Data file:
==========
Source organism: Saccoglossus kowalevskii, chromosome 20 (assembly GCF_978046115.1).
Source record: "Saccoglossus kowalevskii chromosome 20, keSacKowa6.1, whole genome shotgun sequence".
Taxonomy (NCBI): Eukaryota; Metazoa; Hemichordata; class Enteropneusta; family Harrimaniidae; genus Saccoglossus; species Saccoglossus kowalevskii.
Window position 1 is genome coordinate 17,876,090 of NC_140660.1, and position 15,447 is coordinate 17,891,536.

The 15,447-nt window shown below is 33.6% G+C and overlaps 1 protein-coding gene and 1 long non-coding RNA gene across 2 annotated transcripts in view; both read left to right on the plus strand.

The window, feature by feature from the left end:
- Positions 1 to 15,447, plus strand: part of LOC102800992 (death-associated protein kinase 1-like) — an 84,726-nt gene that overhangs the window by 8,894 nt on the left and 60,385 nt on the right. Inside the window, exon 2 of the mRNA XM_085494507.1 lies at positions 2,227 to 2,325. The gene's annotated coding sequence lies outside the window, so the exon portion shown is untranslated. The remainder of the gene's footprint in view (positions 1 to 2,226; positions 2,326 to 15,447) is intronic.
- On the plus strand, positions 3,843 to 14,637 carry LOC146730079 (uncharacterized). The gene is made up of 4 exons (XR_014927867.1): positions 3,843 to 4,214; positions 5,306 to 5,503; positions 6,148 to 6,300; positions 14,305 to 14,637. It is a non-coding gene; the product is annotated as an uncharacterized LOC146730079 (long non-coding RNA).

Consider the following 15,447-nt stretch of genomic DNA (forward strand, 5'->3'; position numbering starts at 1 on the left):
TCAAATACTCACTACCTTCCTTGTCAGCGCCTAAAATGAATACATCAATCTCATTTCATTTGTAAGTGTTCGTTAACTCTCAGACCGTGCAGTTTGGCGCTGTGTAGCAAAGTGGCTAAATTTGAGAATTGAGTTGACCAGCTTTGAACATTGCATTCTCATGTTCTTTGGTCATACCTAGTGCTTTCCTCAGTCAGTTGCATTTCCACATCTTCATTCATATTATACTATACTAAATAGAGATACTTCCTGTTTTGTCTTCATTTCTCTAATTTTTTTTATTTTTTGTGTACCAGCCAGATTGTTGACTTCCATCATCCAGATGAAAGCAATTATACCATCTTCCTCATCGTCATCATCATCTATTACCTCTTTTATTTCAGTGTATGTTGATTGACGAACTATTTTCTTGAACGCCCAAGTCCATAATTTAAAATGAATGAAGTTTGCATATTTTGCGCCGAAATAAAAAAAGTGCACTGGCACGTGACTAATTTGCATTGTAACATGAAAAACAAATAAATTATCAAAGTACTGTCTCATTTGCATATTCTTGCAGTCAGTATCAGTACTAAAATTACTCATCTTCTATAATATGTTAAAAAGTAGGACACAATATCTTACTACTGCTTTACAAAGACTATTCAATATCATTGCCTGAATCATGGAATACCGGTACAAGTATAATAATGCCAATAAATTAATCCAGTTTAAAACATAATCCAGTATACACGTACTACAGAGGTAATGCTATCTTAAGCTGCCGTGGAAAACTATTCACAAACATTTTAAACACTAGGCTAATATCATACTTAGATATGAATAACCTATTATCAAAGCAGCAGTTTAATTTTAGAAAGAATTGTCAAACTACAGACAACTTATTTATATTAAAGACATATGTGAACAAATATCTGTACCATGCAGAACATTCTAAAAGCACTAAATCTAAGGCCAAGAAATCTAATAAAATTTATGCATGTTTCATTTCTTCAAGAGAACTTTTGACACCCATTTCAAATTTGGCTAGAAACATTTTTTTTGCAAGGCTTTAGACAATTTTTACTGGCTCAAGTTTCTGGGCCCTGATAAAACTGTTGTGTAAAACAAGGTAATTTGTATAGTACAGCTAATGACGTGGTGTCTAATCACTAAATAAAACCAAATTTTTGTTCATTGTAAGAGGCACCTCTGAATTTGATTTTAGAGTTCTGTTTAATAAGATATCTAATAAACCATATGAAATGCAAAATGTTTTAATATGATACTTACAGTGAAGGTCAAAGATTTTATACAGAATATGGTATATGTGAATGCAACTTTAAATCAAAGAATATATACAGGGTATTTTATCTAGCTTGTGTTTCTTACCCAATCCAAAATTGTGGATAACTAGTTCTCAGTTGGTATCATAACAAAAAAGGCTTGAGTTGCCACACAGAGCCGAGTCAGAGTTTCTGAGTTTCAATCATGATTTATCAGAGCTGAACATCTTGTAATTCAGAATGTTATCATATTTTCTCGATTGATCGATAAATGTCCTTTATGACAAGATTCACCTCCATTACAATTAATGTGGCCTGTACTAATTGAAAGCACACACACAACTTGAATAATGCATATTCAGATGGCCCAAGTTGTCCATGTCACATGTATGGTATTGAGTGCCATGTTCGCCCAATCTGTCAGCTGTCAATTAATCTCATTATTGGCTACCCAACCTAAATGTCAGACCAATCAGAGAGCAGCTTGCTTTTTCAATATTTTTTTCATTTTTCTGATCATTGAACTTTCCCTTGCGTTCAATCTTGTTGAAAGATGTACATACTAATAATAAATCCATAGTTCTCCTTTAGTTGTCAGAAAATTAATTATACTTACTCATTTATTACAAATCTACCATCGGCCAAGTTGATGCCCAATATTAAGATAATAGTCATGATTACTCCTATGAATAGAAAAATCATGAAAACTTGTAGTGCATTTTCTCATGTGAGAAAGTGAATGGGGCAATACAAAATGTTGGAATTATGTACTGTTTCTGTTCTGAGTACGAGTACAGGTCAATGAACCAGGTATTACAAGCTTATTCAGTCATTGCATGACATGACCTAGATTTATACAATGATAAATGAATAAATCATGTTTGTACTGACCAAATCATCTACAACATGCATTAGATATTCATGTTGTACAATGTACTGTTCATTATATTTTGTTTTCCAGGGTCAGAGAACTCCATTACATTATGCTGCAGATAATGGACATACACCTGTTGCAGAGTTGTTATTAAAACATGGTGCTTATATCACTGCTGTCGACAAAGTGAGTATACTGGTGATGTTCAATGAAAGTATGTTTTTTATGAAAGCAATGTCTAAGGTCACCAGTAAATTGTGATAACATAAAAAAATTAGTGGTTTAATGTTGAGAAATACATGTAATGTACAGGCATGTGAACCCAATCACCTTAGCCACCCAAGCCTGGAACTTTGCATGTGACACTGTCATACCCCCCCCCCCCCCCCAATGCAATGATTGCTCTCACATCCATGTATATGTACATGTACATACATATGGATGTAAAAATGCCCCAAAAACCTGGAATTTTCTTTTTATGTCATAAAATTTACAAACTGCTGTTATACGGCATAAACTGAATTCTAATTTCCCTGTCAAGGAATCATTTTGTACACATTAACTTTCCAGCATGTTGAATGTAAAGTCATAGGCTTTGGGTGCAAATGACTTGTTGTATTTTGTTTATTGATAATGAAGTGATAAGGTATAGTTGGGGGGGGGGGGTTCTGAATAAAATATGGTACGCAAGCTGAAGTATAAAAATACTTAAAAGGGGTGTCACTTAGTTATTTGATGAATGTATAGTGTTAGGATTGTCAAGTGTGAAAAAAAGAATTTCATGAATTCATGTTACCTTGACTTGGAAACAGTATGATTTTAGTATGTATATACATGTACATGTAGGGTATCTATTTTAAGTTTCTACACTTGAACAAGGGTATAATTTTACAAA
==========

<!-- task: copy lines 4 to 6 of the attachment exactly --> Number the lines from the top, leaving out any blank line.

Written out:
Window position 1 is genome coordinate 17,876,090 of NC_140660.1, and position 15,447 is coordinate 17,891,536.

The 15,447-nt window shown below is 33.6% G+C and overlaps 1 protein-coding gene and 1 long non-coding RNA gene across 2 annotated transcripts in view; both read left to right on the plus strand.

The window, feature by feature from the left end: